Turned a corner

Feeling good about my tig-welding after today’s effort.  I welded the front triangle and chainstays and these are some of my best yet.  Not great by most standards, but I’m really happy with many of these beads!  I haven’t burned a hole in any tube (so far) and feel MUCH more comfortable moving the frame fixture around to get the frame in the right position.  I’m trying to weld as much as possible in the fixture but it’s not always possible for me right now.  I also like to use a BB heatsink which I can’t fit over the BB post in the Access 65 jig.  (Does the Anvil have an integrated BB heatsink…?) I’m not using the pulser and I’m going to make that a habit.  I did do a bit of foot-pedal pulsing in the really acute angles (ST/DT, HT/DT) as it helped maintain a nice bead when more amps are necessary.  I do the tube in quarters, like has been recommended by most every welder I’ve heard of (i.e., if the inline-obtuse angle is “12-o’clock” then it’d go something like: 12-3, 6-9, 3-6, 9-12), it’s just not always matching up perfectly yet.

What I mean is that you’ll see that some of the beads are of inconsistent size (especially the drive-side seat tube where I got a bit hotter on one 1/4 bead than the other).  I find that the inconsistency in bead size is because of  inconsistent space in the tube miter where the bigger the space the bigger the bead.  This happened unfortunately in the DT counter-miter where the downtube joins with the seat tube…that’s just a difficult miter to get perfect right now.  Also, since I’m not flooring the pedal to full amps, I don’t get it to the exact same amps the entire bead and instead feather the pedal to keep the puddle going the right pace and right size depending on where I am in the joint.  Only more frames will make it better.  I’m already stoked to ride this frame! I just have to put in the wishbone seatstays later this week and I think I’m going to rattlecan this one John Deere green.

2 Responses

  1. Hi,

    Do you still find yourself manually pulsing on the acute angles? I’m in the midst of TIG practice before I attempt my first TIGed frame. My welds are coming a long way but I’m getting some too hot welds in the acute angle between the DT and HT. I’ll end up with some undercut on either the DT or the HT.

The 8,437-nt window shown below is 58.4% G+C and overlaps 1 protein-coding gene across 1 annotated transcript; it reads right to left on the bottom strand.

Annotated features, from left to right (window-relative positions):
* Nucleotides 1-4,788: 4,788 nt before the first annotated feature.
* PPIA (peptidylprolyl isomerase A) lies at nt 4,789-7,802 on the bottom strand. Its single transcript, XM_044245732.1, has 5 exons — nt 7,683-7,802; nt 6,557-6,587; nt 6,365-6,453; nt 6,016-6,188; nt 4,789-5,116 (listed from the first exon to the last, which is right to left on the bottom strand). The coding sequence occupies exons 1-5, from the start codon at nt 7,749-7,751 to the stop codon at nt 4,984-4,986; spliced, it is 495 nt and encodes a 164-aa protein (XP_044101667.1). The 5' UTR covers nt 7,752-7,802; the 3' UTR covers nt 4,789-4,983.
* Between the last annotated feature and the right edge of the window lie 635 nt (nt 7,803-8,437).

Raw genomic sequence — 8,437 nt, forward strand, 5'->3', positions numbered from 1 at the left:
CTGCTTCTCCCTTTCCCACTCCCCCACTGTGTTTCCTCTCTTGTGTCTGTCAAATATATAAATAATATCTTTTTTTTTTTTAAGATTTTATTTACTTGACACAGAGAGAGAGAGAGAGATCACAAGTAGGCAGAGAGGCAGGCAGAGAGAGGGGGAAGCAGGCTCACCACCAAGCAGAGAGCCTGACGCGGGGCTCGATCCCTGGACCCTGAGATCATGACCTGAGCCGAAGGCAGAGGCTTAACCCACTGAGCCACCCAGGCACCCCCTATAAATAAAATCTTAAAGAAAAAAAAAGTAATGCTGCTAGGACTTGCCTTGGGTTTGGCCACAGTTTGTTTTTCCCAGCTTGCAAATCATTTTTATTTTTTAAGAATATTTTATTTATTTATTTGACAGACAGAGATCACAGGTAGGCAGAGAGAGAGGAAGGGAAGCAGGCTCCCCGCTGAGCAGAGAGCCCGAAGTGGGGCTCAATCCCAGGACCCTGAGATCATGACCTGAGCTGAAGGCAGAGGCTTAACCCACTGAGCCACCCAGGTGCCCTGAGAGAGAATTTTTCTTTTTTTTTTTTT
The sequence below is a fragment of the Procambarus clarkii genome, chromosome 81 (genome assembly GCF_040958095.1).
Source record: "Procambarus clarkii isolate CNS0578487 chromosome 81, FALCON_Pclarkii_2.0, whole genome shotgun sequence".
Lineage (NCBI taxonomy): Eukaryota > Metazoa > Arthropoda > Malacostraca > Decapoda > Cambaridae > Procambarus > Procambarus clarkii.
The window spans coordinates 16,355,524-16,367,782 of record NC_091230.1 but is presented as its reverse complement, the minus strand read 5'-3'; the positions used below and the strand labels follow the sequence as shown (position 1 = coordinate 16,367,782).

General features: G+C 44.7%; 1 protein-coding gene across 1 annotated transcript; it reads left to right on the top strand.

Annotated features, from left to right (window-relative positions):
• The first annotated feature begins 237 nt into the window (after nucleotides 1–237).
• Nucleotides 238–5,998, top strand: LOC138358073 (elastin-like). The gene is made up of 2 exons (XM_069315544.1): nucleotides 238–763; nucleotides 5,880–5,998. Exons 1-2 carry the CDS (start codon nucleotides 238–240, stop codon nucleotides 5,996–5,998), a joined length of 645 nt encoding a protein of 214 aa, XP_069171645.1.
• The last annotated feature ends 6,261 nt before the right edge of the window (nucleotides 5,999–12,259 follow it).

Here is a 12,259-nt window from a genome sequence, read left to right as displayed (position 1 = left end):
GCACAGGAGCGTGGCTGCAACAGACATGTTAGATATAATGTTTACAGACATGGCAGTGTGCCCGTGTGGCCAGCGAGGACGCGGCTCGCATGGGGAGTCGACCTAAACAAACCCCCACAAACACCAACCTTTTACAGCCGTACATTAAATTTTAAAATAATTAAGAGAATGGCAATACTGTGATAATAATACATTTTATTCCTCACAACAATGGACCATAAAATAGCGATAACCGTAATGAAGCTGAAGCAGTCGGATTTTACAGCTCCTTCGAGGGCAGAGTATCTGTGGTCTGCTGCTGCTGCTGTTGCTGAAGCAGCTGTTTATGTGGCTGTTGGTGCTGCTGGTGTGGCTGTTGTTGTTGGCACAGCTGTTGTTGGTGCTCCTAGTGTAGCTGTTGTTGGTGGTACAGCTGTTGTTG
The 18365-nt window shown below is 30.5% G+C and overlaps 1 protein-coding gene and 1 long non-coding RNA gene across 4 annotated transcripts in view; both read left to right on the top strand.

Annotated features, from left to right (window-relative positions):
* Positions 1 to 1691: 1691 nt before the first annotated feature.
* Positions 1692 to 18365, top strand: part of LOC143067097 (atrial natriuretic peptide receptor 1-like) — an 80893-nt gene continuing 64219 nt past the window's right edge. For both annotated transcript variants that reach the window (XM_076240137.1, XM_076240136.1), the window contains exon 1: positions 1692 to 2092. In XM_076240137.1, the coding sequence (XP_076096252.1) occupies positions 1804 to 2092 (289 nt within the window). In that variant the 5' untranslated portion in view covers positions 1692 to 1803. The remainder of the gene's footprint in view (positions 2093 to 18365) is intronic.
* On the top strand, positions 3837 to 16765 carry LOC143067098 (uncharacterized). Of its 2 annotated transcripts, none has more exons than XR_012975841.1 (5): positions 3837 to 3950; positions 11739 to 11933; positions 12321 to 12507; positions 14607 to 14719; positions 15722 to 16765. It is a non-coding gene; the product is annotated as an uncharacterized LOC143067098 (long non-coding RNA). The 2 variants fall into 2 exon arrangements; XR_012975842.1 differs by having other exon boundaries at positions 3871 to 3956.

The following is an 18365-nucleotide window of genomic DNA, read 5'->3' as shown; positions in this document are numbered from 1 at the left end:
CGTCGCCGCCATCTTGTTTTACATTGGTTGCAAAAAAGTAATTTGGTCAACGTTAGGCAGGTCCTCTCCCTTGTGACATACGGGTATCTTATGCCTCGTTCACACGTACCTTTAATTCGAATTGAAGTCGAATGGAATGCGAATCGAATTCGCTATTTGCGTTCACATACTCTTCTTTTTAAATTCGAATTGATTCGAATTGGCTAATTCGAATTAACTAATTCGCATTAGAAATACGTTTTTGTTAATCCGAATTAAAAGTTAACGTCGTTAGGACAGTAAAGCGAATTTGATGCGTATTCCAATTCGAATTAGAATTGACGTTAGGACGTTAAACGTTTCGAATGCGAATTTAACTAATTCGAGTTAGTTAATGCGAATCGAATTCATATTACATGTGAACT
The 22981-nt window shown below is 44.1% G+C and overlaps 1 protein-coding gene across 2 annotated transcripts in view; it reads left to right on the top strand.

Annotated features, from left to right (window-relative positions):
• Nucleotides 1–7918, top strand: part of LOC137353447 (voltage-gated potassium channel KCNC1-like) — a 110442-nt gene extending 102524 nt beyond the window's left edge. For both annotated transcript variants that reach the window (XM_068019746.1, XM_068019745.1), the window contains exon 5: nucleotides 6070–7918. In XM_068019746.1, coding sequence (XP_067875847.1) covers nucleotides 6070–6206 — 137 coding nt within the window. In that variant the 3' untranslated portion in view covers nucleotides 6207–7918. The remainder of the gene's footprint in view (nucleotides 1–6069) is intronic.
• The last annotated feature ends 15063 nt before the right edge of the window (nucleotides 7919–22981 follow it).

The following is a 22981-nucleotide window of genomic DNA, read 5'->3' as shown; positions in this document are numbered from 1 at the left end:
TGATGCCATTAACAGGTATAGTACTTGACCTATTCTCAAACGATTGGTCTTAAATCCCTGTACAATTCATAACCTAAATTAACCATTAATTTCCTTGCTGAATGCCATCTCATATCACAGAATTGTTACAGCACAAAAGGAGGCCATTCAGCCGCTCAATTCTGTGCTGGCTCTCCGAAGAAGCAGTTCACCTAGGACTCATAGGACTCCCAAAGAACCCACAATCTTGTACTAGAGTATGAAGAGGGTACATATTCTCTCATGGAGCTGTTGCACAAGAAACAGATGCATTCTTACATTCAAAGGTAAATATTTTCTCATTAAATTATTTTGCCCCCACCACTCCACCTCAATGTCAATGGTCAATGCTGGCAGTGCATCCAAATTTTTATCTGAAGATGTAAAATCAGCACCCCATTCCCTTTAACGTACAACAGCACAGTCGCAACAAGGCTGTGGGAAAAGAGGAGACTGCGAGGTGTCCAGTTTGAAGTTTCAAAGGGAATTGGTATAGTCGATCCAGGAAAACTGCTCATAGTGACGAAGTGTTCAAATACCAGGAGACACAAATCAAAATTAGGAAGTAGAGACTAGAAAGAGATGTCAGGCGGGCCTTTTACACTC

When you add some more amps do you do it as you are adding filler or when pushing the puddle?

    Thanks,
    Jason

    • Jason,
      I do tend to manually pulse in tight and hard-to-see locations — in the acute angles, where there is thin tubing, or where the miters are less than perfect (it seems to help get a good puddle going fast but also cool the metal and not burn through). I do it less than I used to but it does definitely help in certain locations.
      Is it possible that you’re moving too slow even if you have enough amps going into the tight spots? The undercutting may be a result of that or not adding enough filler? The acute angles definitely take a bit of a ramp-up on the pedal. I’ve found it helps to ‘carry’ a good puddle going into the tight spot as it’s much easier to keep it going that way, but that depends on your weld sequence as that can’t always be done if you want to go around the tube all in the same direction. The hardest thing to get used to, and I’m still getting used to it and learning each weld bead, is how to move the torch quickly on each pass (how to get a puddle going quickly and then move the puddle quickly while adding filler). It helps with shaky hand syndrome, overheating the tubes generally, and burning through.

      When i manually pulse, I add the filler when the puddle is at the biggest size, so there’s a bit of a rhythm to it. As you ramp up the pedal and get the puddle bigger and moving forward, you dab the filler rod just before you lay off the pedal to cool before ramping up the amps again with the pedal and moving, dabbing, cooling, and so forth. I seem to move the puddle forward as i’m ramping up the amps. Unlike most of the automated pulser settings i’ve heard of people using (2hz. is the norm it seems), I am moving pretty slow compared to that so I can effectively add filler and see what’s going on.

      Good luck with the first TIG’d frame! I was really nervous before mine. I think if you realize beforehand it ain’t gonna be perfect and then weld it as best you can and do what you know how to do, it’ll be fine..and fun! I still get nervous before I weld a frame or fork. There’s really no way to practice all the angles you’re going to encounter on the frame I found, so the only way to get better is just by doing more frames. (Manually pulsing with 1/16″ filler rod also helps a ton when you need to fill in a burn-through hole, which happened to me at least 3 times on my 1st frame.)

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